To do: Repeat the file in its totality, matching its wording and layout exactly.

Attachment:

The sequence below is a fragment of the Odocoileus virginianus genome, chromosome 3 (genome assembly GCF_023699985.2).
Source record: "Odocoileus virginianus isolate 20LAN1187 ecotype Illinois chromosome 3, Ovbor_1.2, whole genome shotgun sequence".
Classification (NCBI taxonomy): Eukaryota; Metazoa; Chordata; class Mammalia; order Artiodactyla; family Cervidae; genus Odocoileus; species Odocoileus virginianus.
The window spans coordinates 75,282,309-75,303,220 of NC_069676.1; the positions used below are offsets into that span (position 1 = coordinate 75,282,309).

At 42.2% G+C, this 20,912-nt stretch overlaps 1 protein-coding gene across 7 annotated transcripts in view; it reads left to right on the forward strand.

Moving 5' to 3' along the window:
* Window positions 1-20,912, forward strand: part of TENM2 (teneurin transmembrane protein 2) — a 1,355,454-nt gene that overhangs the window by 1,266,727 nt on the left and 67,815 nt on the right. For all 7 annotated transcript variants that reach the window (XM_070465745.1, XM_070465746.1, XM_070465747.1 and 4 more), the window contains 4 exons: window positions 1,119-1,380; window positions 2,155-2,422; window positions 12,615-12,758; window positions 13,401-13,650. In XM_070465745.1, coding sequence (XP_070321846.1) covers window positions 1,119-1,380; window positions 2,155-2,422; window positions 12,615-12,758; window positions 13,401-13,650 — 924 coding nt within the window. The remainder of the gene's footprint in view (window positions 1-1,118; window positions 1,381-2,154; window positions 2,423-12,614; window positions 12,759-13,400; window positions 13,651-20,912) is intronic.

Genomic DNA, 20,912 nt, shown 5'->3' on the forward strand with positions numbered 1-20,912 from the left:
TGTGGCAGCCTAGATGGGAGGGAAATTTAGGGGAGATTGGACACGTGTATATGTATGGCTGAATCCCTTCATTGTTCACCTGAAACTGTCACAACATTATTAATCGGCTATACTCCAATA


The sequence below is a fragment of the Odocoileus virginianus genome, chromosome 3 (genome assembly GCF_023699985.2).
Source record: "Odocoileus virginianus isolate 20LAN1187 ecotype Illinois chromosome 3, Ovbor_1.2, whole genome shotgun sequence".
Classification (NCBI taxonomy): Eukaryota; Metazoa; Chordata; class Mammalia; order Artiodactyla; family Cervidae; genus Odocoileus; species Odocoileus virginianus.
The window spans coordinates 75,282,309-75,303,220 of NC_069676.1; the positions used below are offsets into that span (position 1 = coordinate 75,282,309).

At 42.2% G+C, this 20,912-nt stretch overlaps 1 protein-coding gene across 7 annotated transcripts in view; it reads left to right on the forward strand.

Moving 5' to 3' along the window:
* Window positions 1-20,912, forward strand: part of TENM2 (teneurin transmembrane protein 2) — a 1,355,454-nt gene that overhangs the window by 1,266,727 nt on the left and 67,815 nt on the right. For all 7 annotated transcript variants that reach the window (XM_070465745.1, XM_070465746.1, XM_070465747.1 and 4 more), the window contains 4 exons: window positions 1,119-1,380; window positions 2,155-2,422; window positions 12,615-12,758; window positions 13,401-13,650. In XM_070465745.1, coding sequence (XP_070321846.1) covers window positions 1,119-1,380; window positions 2,155-2,422; window positions 12,615-12,758; window positions 13,401-13,650 — 924 coding nt within the window. The remainder of the gene's footprint in view (window positions 1-1,118; window positions 1,381-2,154; window positions 2,423-12,614; window positions 12,759-13,400; window positions 13,651-20,912) is intronic.

Genomic DNA, 20,912 nt, shown 5'->3' on the forward strand with positions numbered 1-20,912 from the left:
TGTGGCAGCCTAGATGGGAGGGAAATTTAGGGGAGATTGGACACGTGTATATGTATGGCTGAATCCCTTCATTGTTCACCTGAAACTGTCACAACATTATTAATCGGCTATACTCCAATA